To reduce bad earnings management improve disclosure: Clear reporting of revenue recognition policies Detailed descriptions of major discretionary accruals Reporting the effects on core earnings of previous write-offs Diagnosing low persistence items Bringing bad earnings management into the open will reduce manager’s ability to bias the financial statements For accountants who wish to reduce bad earnings management the goal is to improve disclosure. For example, clear reporting of revenue recognition policies and detailed descriptions of major discretionary accruals such as writedowns and provisions for reorganization will bring bad earnings management into the open, reducing manager’s ability to manipulate and bias the financial statements for their own advantage Other ways to improve disclosure include reporting the effects on core earnings of previous write-offs and in general assisting investors to diagnose low-persistence items.

25 Conclusion The Effect of Improved Disclosure:
Share prices would more closely reflect fundamental firm value Easier to assess management stewardship Social welfare would increase So improved disclosure will reduce bad earnings management but what will be the ultimate effects? Share prices would more closely reflect fundamental firm value. It would be easier to assess management stewardship and management would be rewarded for good performance and disciplined for shirking. Finally, social welfare would increase due to improvements in the allocation of scarce investment capital and increases in firm productivity.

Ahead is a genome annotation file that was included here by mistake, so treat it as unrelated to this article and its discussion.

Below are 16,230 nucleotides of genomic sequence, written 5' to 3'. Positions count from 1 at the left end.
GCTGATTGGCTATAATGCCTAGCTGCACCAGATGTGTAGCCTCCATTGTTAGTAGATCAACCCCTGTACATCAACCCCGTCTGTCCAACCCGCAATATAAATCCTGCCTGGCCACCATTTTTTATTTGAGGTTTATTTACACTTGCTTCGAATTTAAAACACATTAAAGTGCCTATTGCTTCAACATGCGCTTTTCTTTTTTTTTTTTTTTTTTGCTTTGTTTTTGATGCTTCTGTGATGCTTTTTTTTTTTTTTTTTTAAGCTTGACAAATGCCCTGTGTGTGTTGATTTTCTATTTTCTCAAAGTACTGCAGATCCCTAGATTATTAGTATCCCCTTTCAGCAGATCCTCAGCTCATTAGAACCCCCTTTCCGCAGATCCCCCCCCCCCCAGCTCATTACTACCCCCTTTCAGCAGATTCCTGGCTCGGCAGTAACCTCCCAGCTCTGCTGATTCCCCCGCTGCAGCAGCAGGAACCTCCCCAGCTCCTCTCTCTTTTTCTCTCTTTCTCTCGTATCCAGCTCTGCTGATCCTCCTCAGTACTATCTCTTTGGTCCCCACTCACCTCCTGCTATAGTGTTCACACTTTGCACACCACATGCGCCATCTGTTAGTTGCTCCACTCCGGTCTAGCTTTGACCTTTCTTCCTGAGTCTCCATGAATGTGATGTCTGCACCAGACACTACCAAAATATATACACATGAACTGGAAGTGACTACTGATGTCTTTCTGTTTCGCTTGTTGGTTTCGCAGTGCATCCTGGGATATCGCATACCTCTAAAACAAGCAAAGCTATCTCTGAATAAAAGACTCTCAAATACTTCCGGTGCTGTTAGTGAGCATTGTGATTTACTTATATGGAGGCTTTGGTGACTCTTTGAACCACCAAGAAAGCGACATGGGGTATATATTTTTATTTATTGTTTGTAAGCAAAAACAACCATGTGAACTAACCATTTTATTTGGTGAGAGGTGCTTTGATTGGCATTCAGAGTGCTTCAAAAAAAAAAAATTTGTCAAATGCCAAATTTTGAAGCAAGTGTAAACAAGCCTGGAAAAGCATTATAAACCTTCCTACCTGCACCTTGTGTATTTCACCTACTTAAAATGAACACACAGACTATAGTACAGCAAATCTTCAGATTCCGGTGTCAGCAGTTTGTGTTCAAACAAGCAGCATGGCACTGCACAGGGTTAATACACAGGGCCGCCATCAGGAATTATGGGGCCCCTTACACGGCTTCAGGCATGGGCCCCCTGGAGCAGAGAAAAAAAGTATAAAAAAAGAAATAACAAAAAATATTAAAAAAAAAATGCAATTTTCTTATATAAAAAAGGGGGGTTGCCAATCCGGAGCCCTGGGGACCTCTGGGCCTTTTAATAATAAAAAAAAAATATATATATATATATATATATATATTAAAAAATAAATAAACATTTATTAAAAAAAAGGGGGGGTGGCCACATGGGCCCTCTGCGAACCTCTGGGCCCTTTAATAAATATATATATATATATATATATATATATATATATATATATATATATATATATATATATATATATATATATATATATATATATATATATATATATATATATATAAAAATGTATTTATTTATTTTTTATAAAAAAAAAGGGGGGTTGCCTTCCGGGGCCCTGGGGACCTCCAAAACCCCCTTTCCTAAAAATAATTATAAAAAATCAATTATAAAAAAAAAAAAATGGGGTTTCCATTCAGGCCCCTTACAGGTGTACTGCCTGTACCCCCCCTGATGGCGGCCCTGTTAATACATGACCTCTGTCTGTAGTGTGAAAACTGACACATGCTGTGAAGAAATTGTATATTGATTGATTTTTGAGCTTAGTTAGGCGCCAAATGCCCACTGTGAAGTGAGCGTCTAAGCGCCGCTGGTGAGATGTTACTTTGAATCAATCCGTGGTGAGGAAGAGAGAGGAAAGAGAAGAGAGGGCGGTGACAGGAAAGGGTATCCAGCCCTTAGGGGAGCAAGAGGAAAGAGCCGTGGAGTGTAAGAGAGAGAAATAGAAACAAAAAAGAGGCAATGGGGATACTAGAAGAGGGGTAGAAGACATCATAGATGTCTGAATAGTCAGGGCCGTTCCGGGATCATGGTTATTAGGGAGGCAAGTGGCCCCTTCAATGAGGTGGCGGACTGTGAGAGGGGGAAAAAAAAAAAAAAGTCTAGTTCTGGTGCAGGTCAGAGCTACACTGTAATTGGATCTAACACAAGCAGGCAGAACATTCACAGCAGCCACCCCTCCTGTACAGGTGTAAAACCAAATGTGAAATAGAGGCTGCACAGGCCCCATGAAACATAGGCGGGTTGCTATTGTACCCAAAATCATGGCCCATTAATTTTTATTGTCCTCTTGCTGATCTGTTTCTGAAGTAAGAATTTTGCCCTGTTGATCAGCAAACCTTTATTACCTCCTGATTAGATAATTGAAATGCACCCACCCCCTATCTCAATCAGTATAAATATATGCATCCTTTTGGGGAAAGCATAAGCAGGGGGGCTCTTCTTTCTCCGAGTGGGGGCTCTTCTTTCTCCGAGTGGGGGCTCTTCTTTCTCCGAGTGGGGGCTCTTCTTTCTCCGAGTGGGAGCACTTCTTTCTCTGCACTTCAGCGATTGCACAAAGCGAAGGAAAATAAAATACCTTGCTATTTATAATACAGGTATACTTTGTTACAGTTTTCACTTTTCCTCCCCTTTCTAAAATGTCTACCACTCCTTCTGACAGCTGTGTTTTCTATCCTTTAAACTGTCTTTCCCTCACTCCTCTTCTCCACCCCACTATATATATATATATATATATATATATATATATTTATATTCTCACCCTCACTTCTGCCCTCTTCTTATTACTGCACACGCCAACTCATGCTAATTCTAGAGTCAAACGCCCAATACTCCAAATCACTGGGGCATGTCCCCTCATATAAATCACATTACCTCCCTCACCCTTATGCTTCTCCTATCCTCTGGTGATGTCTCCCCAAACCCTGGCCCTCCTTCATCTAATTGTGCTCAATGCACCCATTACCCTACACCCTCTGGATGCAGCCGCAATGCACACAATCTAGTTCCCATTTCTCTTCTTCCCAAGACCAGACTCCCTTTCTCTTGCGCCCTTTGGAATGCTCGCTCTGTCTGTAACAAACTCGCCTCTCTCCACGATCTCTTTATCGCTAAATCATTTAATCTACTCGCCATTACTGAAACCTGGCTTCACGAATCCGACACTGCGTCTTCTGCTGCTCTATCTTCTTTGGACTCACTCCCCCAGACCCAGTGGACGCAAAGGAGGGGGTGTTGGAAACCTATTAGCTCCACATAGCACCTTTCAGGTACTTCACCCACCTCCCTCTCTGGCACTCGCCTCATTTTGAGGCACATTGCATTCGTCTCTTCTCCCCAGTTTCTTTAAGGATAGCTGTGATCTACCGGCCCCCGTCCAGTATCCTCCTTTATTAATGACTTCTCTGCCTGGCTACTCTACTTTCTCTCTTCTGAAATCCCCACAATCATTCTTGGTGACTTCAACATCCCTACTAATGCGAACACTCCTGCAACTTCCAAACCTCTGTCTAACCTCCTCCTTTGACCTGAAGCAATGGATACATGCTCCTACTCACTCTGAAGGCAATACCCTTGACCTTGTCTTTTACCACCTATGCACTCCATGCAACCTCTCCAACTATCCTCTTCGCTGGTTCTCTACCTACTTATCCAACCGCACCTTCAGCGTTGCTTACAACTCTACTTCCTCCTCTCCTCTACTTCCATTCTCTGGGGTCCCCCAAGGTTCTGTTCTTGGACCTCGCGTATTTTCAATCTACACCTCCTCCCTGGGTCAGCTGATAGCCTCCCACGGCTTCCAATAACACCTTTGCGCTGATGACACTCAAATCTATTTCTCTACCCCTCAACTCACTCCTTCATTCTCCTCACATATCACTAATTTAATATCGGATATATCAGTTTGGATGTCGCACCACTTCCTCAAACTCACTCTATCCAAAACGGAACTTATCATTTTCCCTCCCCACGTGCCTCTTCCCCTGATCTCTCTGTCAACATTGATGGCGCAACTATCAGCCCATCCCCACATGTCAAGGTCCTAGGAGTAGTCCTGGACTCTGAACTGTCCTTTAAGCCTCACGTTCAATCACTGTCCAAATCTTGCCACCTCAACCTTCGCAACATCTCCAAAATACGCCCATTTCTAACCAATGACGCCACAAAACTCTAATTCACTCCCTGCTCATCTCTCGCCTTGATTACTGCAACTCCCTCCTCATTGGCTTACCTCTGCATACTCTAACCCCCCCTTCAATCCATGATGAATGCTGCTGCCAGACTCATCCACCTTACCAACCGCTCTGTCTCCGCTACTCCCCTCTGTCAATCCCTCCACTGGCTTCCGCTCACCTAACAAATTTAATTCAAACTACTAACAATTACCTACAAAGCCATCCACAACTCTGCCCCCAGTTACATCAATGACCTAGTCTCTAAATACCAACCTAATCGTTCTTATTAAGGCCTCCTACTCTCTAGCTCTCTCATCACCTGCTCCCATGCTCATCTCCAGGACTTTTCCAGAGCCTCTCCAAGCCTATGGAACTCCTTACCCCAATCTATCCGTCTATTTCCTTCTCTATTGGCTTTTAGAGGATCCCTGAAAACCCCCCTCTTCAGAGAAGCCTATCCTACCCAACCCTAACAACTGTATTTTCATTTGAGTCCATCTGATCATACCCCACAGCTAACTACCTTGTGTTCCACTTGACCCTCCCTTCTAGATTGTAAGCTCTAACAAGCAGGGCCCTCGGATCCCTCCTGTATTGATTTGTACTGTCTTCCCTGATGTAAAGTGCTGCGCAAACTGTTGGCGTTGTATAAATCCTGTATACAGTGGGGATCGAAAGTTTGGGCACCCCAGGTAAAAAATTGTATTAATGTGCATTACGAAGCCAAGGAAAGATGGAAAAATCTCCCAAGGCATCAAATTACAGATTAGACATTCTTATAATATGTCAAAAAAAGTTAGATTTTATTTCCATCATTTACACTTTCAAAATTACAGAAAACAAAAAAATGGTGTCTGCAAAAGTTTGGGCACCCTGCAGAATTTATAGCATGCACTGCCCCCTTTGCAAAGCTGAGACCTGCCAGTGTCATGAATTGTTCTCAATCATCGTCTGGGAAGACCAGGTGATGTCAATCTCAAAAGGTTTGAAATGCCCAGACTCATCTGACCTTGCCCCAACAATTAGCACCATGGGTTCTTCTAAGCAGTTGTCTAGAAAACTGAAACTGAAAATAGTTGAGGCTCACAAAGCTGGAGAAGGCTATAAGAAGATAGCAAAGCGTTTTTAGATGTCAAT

26 Conclusion Financial reporting represents a compromise between the needs of managers and investors: Managers want flexibility of accounting choice: Ability to react to unanticipated state realizations when contracts are rigid and incomplete Vehicle for credible communication of inside information to investors (can be useful) Smooth compensation over time However, it reduces reliability for investors: Earnings power may be persistently overstated (at least temporarily) Whether earnings management is good or bad depends on how it is used Actual financial reporting represents a compromise between the needs of managers and investors Managers want flexibility of accounting choice and arguments can be made that earnings management is useful if kept within bounds. It allows managers to react to unanticipated state realizations when contracts are rigid and incomplete and it can serve as a vehicle for credible communication of inside information to investors. But it can also be used by management opportunistically to smooth their compensation over time, thereby reducing their compensation risk. For investors, earnings management reduces reliability and some managers push earnings management too far so that persistent earnings power is overstated, at least temporarily. Whether earnings management is good or bad depends on how it is used

27 Connect-3-Tac-Toe